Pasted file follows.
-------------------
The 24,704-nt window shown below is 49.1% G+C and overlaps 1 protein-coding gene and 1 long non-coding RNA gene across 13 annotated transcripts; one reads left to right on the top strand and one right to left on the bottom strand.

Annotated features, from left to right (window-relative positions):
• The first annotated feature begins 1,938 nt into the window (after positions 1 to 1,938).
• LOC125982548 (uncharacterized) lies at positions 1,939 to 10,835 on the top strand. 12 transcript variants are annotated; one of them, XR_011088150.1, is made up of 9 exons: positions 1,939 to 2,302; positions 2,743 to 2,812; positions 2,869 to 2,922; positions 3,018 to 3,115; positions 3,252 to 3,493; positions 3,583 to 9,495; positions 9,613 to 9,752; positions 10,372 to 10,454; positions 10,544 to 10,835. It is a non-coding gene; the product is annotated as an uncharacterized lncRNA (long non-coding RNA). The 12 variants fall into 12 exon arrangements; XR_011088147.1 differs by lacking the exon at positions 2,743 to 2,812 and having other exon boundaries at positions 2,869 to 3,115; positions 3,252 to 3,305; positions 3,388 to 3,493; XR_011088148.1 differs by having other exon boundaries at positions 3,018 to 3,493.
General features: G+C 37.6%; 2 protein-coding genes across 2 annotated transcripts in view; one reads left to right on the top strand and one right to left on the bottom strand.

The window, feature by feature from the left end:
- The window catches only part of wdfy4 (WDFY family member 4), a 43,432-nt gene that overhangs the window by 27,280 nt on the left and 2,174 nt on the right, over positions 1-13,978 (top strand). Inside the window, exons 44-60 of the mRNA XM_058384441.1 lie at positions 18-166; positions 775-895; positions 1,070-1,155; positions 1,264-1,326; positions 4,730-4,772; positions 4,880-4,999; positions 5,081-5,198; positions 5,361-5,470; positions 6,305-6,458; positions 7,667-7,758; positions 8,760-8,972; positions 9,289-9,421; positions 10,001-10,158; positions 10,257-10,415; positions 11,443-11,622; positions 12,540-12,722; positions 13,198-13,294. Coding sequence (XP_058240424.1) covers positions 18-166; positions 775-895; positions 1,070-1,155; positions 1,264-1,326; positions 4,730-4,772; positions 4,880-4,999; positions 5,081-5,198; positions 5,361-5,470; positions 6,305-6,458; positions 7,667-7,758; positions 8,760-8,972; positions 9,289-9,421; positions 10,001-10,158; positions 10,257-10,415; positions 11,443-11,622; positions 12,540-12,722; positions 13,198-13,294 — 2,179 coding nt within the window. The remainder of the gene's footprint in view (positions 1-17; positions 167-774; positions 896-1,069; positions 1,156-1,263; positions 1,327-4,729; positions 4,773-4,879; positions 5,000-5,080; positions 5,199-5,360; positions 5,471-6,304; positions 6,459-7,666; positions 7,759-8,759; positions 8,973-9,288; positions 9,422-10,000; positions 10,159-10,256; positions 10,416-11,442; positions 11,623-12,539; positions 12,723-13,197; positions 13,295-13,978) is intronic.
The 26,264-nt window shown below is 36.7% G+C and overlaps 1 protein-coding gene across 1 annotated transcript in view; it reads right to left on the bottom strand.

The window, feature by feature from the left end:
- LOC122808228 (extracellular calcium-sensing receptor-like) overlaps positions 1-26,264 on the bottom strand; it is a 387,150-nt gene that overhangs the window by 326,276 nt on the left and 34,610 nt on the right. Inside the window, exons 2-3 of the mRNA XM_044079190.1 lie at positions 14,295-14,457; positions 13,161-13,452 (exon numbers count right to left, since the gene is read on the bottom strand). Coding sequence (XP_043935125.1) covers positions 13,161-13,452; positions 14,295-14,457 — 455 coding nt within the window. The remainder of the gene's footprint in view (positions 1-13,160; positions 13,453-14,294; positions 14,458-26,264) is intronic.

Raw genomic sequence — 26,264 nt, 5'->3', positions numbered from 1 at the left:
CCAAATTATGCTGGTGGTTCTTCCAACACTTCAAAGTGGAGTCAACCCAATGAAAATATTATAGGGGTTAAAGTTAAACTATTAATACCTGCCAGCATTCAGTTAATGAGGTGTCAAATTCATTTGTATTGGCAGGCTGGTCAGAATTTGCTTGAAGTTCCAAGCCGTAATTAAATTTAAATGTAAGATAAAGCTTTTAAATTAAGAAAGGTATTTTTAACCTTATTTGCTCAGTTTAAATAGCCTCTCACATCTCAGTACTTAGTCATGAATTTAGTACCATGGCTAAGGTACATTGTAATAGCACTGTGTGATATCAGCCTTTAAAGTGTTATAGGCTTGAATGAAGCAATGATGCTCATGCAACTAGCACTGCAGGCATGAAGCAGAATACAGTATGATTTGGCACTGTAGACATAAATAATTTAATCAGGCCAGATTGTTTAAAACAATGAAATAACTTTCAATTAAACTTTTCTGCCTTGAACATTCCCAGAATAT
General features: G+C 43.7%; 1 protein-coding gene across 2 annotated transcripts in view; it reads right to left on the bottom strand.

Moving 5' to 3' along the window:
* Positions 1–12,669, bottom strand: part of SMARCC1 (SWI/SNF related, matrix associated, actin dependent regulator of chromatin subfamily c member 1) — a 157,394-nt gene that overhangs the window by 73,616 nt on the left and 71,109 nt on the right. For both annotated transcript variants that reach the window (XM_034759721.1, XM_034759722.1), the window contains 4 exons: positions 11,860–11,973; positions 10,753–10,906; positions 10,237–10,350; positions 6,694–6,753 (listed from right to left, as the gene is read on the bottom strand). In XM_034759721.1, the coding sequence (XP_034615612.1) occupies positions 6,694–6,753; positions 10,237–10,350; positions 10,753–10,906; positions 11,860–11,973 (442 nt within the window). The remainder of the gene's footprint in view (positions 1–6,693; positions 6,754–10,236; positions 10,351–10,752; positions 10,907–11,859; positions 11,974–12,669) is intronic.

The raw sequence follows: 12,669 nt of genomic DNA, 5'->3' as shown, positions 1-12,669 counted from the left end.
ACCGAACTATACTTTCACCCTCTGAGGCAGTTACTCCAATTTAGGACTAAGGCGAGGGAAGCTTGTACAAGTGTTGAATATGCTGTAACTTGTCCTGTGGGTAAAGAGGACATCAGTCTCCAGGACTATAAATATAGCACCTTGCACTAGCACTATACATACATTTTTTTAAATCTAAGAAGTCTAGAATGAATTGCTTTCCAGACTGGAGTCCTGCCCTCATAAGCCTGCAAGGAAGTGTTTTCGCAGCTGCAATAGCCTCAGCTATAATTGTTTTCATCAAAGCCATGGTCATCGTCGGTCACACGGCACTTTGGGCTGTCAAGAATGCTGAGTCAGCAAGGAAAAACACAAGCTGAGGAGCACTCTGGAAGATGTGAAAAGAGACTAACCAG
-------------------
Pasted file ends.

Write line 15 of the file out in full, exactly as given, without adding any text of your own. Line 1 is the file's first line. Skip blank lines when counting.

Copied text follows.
* Positions 1–12,669, bottom strand: part of SMARCC1 (SWI/SNF related, matrix associated, actin dependent regulator of chromatin subfamily c member 1) — a 157,394-nt gene that overhangs the window by 73,616 nt on the left and 71,109 nt on the right. For both annotated transcript variants that reach the window (XM_034759721.1, XM_034759722.1), the window contains 4 exons: positions 11,860–11,973; positions 10,753–10,906; positions 10,237–10,350; positions 6,694–6,753 (listed from right to left, as the gene is read on the bottom strand). In XM_034759721.1, the coding sequence (XP_034615612.1) occupies positions 6,694–6,753; positions 10,237–10,350; positions 10,753–10,906; positions 11,860–11,973 (442 nt within the window). The remainder of the gene's footprint in view (positions 1–6,693; positions 6,754–10,236; positions 10,351–10,752; positions 10,907–11,859; positions 11,974–12,669) is intronic.